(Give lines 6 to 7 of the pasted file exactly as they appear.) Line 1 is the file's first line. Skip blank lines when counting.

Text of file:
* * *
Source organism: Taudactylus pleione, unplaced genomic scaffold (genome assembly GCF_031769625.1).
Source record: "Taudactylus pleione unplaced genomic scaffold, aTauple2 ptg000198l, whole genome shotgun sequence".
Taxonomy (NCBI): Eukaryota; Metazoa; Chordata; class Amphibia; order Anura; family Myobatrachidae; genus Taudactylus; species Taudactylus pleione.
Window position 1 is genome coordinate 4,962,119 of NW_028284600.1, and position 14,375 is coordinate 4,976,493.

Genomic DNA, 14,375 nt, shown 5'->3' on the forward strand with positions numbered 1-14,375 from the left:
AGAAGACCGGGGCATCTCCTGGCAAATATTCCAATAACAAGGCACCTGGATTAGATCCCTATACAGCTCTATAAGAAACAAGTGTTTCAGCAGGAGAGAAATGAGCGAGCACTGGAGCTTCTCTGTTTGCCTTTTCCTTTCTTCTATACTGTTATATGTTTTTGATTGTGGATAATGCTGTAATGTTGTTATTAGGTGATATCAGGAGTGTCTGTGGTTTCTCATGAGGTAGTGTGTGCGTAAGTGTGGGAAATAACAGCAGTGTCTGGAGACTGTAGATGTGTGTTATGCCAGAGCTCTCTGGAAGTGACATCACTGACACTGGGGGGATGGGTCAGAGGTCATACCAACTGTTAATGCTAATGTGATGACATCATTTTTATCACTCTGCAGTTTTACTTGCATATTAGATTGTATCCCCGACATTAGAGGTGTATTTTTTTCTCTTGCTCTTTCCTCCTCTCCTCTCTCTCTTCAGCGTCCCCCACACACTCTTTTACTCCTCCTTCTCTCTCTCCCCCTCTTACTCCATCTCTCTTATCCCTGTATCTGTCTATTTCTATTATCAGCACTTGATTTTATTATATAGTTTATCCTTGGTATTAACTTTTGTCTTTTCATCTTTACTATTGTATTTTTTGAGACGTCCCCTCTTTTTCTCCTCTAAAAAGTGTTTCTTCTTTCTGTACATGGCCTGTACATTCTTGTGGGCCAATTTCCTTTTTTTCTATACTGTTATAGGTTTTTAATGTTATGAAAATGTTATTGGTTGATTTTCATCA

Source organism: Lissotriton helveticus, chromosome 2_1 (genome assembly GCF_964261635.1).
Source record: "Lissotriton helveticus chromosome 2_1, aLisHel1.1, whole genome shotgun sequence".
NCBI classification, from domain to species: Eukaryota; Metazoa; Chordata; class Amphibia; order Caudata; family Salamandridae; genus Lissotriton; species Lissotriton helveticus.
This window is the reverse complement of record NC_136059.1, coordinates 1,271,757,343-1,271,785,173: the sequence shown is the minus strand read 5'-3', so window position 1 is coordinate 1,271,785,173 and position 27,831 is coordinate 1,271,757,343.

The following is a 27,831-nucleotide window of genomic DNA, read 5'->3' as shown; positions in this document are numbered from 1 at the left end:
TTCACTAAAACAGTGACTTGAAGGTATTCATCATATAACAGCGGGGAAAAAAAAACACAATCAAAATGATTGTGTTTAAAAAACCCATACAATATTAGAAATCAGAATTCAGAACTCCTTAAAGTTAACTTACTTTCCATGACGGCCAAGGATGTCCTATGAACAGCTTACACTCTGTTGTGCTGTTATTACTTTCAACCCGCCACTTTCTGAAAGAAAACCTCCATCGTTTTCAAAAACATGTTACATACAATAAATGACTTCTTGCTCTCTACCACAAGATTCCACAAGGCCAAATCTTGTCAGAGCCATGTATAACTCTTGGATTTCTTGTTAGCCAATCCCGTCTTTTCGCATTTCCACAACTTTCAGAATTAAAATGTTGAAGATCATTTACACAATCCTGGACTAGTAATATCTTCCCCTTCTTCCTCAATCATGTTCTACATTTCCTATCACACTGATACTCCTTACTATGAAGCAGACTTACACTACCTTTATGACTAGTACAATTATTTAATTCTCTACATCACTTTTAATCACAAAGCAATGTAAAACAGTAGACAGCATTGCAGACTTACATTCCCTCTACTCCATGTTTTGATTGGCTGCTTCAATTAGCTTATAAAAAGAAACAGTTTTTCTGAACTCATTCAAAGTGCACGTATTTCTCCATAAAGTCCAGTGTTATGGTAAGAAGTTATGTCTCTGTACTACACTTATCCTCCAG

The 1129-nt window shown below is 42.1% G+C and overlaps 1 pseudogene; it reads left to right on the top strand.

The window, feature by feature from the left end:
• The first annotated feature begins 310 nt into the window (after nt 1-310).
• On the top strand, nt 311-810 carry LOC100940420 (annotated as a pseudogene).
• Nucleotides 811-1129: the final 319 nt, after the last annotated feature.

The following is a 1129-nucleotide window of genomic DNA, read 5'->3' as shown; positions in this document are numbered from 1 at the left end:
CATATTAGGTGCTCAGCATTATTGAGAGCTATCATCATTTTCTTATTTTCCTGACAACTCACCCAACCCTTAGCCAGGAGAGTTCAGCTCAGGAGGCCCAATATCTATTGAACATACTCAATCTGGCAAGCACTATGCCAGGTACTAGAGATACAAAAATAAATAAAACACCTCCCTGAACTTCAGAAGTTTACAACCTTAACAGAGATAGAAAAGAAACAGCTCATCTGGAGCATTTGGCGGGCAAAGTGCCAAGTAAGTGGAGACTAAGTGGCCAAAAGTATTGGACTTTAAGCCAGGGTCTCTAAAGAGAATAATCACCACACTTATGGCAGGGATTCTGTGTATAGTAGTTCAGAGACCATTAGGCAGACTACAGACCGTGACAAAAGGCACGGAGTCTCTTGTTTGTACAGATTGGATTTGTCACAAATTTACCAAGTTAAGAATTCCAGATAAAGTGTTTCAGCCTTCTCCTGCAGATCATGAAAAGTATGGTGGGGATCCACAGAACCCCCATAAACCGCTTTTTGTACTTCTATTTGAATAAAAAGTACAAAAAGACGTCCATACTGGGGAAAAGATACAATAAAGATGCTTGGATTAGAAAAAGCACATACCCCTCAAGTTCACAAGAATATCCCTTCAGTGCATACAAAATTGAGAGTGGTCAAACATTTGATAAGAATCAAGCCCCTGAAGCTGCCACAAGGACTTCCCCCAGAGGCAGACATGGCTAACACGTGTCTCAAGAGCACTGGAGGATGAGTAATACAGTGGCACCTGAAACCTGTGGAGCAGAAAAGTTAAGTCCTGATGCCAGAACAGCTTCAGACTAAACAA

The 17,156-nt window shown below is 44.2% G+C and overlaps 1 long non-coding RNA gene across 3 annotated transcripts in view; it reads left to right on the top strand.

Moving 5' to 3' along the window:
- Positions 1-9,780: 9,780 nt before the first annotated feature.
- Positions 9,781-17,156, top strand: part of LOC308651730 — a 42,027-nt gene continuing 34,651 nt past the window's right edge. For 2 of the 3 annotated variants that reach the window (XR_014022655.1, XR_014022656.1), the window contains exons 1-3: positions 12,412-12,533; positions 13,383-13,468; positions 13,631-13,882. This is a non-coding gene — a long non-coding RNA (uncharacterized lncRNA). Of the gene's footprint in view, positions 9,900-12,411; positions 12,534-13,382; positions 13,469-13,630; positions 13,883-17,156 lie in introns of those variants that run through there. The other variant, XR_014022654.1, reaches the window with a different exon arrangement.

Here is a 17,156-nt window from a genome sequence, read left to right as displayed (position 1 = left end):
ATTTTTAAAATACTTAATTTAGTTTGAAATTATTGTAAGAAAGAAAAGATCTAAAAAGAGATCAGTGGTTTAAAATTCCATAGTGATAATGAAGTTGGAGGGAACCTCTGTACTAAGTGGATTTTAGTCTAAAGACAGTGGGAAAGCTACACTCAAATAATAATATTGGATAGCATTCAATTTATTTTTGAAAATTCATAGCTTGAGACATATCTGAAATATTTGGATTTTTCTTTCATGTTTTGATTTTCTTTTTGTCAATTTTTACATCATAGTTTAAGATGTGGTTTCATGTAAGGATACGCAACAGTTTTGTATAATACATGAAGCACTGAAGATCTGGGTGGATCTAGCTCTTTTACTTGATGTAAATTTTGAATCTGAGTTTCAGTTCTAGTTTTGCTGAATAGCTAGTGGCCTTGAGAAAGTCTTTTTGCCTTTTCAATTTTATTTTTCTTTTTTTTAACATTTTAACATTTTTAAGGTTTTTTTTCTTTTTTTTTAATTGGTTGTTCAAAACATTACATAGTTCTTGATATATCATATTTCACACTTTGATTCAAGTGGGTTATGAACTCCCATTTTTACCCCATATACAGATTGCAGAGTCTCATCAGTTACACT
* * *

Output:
AGAAGACCGGGGCATCTCCTGGCAAATATTCCAATAACAAGGCACCTGGATTAGATCCCTATACAGCTCTATAAGAAACAAGTGTTTCAGCAGGAGAGAAATGAGCGAGCACTGGAGCTTCTCTGTTTGCCTTTTCCTTTCTTCTATACTGTTATATGTTTTTGATTGTGGATAATGCTGTAATGTTGTTATTAGGTGATATCAGGAGTGTCTGTGGTTTCTCATGAGGTAGTGTGTGCGTAAGTGTGGGAAATAACAGCAGTGTCTGGAGACTGTAGATGTGTGTTATGCCAGAGCTCTCTGGAAGTGACATCACTGACACTGGGGGGATGGGTCAGAGGTCATACCAACTGTTAATGCTAATGTGATGACATCATTTTTATCACTCTGCAGTTTTACTTGCATATTAGATTGTATCCCCGACATTAGAGGTGTATTTTTTTCTCTTGCTCTTTCCTCCTCTCCTCTCTCTCTTCAGCGTCCCCCACACACTCTTTTACTCCTCCTTCTCTCTCTCCCCCTCTTACTCCATCTCTCTTATCCCTGTATCTGTCTATTTCTATTATCAGCACTTGATTTTATTATATAGTTTATCCTTGGTATTAACTTTTGTCTTTTCATCTTTACTATTGTATTTTTTGAGACGTCCCCTCTTTTTCTCCTCTAAAAAGTGTTTCTTCTTTCTGTACATGGCCTGTACATTCTTGTGGGCCAATTTCCTTTTTTTCTATACTGTTATAGGTTTTTAATGTTATGAAAATGTTATTGGTTGATTTTCATCA

Source organism: Lissotriton helveticus, chromosome 2_1 (genome assembly GCF_964261635.1).